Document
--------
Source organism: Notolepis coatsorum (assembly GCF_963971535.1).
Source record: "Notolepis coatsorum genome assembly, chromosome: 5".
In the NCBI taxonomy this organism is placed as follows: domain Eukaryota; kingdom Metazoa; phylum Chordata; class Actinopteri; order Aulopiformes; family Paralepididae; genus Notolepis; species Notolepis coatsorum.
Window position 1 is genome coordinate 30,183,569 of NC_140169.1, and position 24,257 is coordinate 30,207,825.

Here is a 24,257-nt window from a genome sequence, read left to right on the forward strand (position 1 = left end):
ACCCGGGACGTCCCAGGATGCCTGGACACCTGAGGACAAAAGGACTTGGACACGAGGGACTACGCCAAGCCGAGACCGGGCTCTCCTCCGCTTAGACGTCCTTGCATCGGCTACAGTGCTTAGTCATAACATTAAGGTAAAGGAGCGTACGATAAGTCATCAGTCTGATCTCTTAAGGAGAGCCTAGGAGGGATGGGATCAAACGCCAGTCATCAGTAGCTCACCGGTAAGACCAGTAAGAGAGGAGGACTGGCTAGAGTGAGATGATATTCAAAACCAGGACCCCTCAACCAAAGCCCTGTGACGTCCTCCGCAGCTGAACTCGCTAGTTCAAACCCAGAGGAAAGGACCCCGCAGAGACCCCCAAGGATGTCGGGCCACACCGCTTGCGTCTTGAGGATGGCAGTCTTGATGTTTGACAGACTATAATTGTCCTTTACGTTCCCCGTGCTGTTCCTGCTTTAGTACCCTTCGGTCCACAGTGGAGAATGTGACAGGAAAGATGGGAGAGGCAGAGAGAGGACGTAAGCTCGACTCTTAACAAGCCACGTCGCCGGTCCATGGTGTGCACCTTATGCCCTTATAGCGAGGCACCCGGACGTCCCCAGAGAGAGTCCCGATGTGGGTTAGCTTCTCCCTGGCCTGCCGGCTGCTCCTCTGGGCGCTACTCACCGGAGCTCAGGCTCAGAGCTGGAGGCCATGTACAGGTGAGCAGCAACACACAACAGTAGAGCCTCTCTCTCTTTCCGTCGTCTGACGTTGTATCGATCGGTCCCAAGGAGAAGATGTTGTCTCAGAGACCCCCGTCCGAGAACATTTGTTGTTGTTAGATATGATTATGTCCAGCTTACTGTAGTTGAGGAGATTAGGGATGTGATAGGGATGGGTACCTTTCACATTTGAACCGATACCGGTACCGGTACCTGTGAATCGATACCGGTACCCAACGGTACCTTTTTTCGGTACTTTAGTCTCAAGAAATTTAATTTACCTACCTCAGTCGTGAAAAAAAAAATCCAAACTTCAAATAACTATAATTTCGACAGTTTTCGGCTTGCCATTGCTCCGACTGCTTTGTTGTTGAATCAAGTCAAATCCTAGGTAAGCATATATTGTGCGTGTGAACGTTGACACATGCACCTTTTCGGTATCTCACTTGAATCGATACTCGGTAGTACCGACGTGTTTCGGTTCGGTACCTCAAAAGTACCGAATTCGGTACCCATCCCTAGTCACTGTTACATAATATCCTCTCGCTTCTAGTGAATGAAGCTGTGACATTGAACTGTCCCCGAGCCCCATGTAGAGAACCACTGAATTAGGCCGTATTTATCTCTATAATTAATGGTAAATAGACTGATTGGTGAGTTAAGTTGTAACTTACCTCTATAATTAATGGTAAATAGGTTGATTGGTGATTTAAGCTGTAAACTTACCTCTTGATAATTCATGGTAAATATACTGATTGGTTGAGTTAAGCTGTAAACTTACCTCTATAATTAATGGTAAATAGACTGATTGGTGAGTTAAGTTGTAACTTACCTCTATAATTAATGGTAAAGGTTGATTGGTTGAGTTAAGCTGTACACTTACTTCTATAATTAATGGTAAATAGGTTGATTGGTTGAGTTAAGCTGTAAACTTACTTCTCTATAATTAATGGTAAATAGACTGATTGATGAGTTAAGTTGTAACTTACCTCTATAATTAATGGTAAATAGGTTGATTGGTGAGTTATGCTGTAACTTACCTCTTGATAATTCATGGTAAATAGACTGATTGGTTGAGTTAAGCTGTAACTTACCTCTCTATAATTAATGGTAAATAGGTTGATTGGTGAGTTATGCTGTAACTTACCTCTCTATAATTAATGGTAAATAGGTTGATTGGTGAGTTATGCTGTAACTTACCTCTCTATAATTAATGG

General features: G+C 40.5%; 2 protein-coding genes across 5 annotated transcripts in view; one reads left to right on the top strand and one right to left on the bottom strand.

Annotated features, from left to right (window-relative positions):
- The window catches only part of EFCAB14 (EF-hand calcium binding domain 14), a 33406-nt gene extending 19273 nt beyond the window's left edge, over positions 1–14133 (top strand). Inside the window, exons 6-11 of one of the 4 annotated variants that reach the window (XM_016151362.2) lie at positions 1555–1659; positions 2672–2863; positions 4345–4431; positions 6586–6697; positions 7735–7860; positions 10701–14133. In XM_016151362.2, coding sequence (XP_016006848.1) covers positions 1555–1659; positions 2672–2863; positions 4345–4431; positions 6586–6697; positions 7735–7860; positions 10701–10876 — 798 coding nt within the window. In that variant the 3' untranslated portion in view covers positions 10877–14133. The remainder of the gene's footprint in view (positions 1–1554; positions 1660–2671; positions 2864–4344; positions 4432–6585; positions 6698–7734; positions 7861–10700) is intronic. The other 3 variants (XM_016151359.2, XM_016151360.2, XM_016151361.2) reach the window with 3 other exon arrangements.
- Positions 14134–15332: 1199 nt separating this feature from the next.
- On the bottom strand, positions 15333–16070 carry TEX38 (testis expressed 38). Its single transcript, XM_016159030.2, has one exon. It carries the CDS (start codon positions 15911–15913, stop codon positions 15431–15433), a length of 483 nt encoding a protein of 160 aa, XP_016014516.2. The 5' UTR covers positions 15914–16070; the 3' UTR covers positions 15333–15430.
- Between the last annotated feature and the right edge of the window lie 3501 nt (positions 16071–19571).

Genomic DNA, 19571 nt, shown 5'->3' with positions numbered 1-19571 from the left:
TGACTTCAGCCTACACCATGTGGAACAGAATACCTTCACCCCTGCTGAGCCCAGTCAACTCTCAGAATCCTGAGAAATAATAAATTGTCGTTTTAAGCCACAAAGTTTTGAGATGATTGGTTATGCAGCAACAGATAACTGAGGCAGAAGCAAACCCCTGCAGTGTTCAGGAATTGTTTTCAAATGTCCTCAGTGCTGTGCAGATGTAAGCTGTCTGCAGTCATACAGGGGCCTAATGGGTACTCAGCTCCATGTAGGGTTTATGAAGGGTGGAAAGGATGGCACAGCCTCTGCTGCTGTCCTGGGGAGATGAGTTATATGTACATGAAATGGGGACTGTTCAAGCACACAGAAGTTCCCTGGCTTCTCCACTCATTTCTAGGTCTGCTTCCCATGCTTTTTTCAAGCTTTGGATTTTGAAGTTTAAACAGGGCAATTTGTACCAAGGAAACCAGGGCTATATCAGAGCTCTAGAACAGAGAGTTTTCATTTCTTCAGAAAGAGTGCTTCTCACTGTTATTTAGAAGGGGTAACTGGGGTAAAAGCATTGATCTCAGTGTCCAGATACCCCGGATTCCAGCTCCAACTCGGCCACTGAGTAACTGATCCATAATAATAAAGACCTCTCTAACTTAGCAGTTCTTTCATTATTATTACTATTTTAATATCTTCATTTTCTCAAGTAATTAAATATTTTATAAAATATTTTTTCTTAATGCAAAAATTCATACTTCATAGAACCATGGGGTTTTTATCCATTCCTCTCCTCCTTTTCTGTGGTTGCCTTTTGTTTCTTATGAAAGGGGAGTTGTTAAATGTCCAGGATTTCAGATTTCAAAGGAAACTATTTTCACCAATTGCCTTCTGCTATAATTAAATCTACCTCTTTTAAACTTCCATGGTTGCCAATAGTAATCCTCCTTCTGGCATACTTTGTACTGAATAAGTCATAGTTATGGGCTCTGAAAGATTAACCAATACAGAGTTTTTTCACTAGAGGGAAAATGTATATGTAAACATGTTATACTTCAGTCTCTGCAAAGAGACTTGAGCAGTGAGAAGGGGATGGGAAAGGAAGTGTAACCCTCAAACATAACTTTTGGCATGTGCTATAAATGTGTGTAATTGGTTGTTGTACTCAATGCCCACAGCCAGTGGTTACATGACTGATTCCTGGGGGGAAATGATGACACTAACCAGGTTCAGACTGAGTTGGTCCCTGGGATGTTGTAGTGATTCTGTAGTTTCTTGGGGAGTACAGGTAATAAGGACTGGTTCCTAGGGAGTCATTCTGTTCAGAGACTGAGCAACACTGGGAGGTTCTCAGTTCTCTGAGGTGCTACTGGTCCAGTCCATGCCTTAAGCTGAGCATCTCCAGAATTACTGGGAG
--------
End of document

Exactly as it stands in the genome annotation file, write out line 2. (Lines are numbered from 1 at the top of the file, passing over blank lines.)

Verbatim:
Source record: "Notolepis coatsorum genome assembly, chromosome: 5".